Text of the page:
A Short Note On: Emotional Intelligence and First Time Motherhood

While I was pregnant with my son, the Top 1 advice (solicited or otherwise) was: BE PATIENT. I would always just smile and agree but deep inside I’d think, “Duh, of course! it’s a baby…” Then when my son was born, it dawned upon me that in this case the need for patience encompasses a wider range of public– from my own family members to well-meaning (?) strangers in a bus stop.

Basically, everybody around me suddenly turned out to be experts on infants and child-rearing. Everybody would have something to say about everything and anything they can think of. And what’s most unbelievable for me is the fact that it is some of my fellow women and fellow mothers who have been the quickest to judge, the toughest to criticize and the least empathic to certain situations (gasp!).

Far from making this post my personal sounding-board, let me just share how managing adverse situations like these has made me grow. It did seem like a boot camp for character build-up, but I notice now how I’m more able to filter between what’s important and what’s important TO ME.

Where Emotional Intelligence “… refers to a set of competencies that enable us to engage in sophisticated information processing about emotions… to use this information as a guide for thinking and behavior”, I am pretty convinced that some of the “wiring” in me have changed and have helped me learn how to process my emotions in a way less harmful to myself and to others. It still needs a bit of polishing so sometimes the control switch would go “off”, but I’m working on it on a daily basis…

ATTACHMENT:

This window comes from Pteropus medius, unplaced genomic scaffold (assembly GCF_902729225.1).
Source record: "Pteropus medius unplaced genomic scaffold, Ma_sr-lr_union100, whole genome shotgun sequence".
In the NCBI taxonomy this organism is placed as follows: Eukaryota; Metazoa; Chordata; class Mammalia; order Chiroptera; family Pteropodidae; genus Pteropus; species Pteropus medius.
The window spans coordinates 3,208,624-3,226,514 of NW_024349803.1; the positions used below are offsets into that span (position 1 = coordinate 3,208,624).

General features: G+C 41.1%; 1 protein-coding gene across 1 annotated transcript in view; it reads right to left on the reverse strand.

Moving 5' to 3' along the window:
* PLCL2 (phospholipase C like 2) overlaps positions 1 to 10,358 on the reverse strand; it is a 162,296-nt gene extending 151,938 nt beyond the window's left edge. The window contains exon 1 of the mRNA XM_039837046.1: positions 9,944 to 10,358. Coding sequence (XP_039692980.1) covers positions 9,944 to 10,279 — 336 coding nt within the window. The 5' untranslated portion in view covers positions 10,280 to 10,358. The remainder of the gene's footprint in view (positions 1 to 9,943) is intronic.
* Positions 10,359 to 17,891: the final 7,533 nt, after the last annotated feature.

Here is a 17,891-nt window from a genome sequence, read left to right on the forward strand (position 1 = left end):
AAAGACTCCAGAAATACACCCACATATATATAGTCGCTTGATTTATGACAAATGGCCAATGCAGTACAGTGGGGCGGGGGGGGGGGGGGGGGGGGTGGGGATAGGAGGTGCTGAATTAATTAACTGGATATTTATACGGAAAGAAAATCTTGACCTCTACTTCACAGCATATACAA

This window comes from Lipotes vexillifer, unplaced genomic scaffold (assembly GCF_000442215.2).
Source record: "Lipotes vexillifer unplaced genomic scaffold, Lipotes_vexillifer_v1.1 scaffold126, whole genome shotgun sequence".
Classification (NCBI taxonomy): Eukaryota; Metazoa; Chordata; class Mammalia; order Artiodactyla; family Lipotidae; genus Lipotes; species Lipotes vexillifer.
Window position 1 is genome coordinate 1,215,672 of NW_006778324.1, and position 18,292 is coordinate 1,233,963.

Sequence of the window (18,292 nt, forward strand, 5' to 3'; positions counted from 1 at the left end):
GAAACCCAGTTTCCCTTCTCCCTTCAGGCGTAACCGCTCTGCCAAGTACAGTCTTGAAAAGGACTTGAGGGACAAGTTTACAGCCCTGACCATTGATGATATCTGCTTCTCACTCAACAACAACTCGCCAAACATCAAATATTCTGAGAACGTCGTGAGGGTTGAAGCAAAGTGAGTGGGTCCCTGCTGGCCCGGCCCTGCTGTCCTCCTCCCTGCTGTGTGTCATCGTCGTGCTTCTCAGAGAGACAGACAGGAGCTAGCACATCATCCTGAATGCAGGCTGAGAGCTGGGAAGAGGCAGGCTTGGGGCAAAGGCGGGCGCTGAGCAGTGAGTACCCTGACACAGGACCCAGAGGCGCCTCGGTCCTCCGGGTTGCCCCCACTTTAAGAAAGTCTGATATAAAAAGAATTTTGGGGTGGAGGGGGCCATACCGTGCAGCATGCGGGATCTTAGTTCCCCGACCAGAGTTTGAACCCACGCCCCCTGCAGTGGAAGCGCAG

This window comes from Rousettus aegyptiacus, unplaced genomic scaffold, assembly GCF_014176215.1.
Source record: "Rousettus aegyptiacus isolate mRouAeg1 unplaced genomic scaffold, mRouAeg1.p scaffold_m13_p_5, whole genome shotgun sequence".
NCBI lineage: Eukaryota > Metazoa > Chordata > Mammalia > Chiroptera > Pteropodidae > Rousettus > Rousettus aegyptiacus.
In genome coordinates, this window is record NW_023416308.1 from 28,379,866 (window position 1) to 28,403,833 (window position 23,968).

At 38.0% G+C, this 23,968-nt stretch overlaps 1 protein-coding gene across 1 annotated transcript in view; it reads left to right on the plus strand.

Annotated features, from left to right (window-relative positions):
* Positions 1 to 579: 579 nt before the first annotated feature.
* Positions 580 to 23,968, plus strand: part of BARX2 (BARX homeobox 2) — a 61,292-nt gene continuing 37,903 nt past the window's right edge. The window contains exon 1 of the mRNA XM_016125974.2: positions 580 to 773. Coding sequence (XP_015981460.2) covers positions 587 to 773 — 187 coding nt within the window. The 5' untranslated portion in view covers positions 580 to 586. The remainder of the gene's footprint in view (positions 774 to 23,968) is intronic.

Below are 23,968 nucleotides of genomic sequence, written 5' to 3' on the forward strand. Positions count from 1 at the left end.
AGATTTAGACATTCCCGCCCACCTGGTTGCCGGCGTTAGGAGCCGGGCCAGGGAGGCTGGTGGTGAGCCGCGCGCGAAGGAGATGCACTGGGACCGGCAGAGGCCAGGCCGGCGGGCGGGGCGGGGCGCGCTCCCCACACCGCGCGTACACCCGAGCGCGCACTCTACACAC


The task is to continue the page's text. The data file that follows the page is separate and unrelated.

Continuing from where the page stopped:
Emotional learning constitutes a change in habits, which studies have proven to be more difficult than purely cognitive learning (one that is concerned with acquisition of problem-solving abilities and with intelligence and conscious thought). However in my case, I was eased into this adjustment by an even bigger and more significant transformation: motherhood.

Here’s to the new learnings from the current stages of our lives!

 

Sources:

  1. “The neural bases of key competencies of emotional intelligence”, available at: http://www.pnas.org/content/106/52/22486.full
  2. “Bringing Emotional Intelligence to the Workplace: A Technical Report Issued by the Consortium for Research on Emotional Intelligence in Organizations”, available at: http://www.eiconsortium.org/reports/technical_report.html
  3. The Free Dictionary, available at: http://medical-dictionary.thefreedictionary.com/cognitive+learning

 

 

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